Honeypie...ain't they sweet?
Honeypie...ain't they sweet?

Local Record Review: 'Fields Don't Disappear' by Honeypie

Fields Don't Disappear

"Seasons change but the weather stays the same" goes a line on the opening track "Miss Me" from Fields Don't Disappear, the long awaited full-length album by Honeypie. There's been better (and far worse) when comes to casual poetry in music, but it's a good assessment of how their style of Anglophilic indie pop manages  to stay around year after year. The debut album employs rollicking beats on "No Difference" that are pure Motown-via-Smiths -- making the bit of steel guitar from multi-instrumentalist Ryan Radcliff  an enjoyable contrast. And the way "Tyler" builds up its own spiky arrangement is engaging rather than long-winded and melodramatic.

But it's nearly impossible to put the key focus anywhere other than the other core member Trisha Smith, whose clean, warm, immediate and forthright vocals are able to match a stirring arrangement and great chorus on "Better Place" with the exact style and energy it deserves. On "Shooting Stars," written by another local favorite, Billy Kernkamp, Smith shows how easily she can lead a duet even when it's nearly all harmony singing with guest Spencer Askin (who turns in a nice trumpet solo himself).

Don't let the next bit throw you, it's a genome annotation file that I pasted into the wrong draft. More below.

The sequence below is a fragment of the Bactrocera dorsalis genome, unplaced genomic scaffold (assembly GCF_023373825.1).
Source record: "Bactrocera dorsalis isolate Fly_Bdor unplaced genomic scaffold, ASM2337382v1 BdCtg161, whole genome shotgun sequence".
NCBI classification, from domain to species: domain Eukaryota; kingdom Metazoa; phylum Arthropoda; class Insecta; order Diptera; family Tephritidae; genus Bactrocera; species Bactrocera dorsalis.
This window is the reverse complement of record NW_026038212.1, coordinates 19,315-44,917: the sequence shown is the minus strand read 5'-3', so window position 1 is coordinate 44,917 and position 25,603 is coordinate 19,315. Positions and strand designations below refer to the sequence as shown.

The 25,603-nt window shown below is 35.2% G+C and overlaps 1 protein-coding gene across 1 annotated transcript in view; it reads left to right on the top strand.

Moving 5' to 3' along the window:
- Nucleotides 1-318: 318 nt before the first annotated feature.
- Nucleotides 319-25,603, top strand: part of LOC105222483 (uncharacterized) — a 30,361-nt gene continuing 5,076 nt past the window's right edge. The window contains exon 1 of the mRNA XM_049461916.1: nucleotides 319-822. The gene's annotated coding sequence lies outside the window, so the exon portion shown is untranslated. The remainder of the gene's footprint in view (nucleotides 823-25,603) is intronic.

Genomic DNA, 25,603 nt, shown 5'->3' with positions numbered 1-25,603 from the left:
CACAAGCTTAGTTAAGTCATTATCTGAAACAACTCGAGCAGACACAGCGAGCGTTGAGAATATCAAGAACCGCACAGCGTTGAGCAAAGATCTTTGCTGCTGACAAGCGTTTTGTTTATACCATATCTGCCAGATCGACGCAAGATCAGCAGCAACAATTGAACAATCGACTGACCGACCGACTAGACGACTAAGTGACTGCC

On a song like "Della," reminiscent of Phil Spector/Ronettes' "Be My Baby" drumbeat, the soft string arrangement and reverb, allow Smith to capturing a '50s  without diverting into pointless pastiche. Her voice floats  over the brushed drums of "Naturally," something of a sweeter and less spooked variation of  Mazzy Star's entrancing, hazy approach that balances well with the band in a way that ensures that none of the nuances of the record go missing.

Fields Don't Disappear will be released on June 26th via http://honeypie.bandcamp.com/


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